LINDLEY, JONATHAN (1814?–1836). Jonathan Lindley, Alamo defender, was born, according to family tradition, on February 12, 1814, in Sangamon County, Illinois, the son of Samuel Washington and Elizabeth "Polly" (Hall) Lindley. There is, however, no reliable source for his parentage and date of birth. He entered Mexican Texas in 1833, possibly in November. Lindley, a stockraiser, applied for a land grant in Joseph Vehlein's colony on November 4, 1834. He identified himself as a single man, without a family. His quarter-league grant, located on land now covered by Lake Livingston in Polk County, was surveyed on June 21, 1835, and the grant was issued on July 17, 1835. Lindley signed the grant application with an "X," which indicates he was probably illiterate and could not have been a surveyor as some sources have claimed. The grant was later invalidated because a previous grant had been surveyed on the site and issued to William Pace in May 1835. Lindley appears to have been unaware that his grant was invalidated, and he was probably living at the site in the fall of 1835 when the Texas Revolution broke out. Lindley joined Capt. John Crane's company and participated in the siege of Bexar in November 1835. In December 1835, during the storming of Bexar, Crane's company served in the First Division under the command of Benjamin R. Milam. On December 14 Lindley joined William R. Carey's artillery company and helped garrison the Alamo under the command of Lt. Col. James C. Neill. Lindley was killed in the battle of the Alamo on March 6, 1836. His probate inventory listed his possessions as including eighteen head of cattle, eleven hogs, and a "Brand Iron."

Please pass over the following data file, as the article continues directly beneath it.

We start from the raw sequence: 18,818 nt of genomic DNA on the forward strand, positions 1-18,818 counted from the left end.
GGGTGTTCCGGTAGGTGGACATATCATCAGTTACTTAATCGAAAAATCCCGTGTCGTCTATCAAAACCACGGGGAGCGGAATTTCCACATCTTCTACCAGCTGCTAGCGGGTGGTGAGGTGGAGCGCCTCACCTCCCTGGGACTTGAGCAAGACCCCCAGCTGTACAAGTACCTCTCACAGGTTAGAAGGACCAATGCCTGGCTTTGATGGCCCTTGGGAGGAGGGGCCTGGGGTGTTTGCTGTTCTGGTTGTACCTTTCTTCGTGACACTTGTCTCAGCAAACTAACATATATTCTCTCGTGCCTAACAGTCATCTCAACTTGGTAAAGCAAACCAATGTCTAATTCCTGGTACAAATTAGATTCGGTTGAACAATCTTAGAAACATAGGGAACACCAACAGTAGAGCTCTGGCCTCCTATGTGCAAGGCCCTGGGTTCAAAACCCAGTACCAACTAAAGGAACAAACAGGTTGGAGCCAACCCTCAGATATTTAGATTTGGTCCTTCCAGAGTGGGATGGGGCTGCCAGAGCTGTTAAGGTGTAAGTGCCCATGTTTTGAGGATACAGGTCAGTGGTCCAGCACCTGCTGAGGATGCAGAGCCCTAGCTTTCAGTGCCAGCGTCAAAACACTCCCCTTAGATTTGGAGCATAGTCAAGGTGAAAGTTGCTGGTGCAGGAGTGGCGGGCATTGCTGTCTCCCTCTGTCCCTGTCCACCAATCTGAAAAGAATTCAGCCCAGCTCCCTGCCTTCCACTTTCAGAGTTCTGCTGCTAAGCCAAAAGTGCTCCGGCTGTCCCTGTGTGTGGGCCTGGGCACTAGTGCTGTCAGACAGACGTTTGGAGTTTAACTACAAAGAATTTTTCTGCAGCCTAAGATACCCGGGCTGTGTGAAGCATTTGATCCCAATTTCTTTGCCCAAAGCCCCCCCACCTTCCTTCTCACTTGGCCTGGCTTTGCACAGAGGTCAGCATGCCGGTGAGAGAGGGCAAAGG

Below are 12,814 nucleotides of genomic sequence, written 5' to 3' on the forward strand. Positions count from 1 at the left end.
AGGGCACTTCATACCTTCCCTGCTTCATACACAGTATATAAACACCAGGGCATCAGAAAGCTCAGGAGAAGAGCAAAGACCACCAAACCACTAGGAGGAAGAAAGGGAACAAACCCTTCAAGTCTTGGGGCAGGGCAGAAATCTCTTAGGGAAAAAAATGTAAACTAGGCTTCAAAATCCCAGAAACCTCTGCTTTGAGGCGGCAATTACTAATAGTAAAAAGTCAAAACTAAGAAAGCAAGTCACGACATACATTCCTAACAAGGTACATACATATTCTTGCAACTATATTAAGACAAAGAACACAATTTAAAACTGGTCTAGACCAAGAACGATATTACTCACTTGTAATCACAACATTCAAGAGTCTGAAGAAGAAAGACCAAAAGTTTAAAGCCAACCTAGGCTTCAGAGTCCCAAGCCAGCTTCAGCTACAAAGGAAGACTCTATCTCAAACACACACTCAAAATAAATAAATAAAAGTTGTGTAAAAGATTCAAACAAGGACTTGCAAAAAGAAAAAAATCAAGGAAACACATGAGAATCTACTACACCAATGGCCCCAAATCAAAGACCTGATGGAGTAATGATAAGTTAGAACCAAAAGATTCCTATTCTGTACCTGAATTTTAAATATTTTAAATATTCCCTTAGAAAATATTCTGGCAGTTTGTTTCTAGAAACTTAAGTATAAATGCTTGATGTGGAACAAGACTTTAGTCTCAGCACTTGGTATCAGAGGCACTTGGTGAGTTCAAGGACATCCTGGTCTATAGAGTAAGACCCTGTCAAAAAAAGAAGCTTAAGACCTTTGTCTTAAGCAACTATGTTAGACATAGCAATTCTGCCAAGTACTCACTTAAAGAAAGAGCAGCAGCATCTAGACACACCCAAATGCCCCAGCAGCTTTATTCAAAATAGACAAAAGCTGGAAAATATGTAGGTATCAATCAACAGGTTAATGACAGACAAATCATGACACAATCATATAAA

The following, adapted from the Chicago Manual of Style, 15th edition, is the preferred citation for this article.Thomas Ricks Lindley, "LINDLEY, JONATHAN," Handbook of Texas Online (http://www.tshaonline.org/handbook/online/articles/fli33), accessed November 26, 2015. Uploaded on June 15, 2010. Published by the Texas State Historical Association.
Get Texas history everyday,
with day by day
Each day's email tells a little bit more of the story of Texas and links to our collection of more than 27,000 articles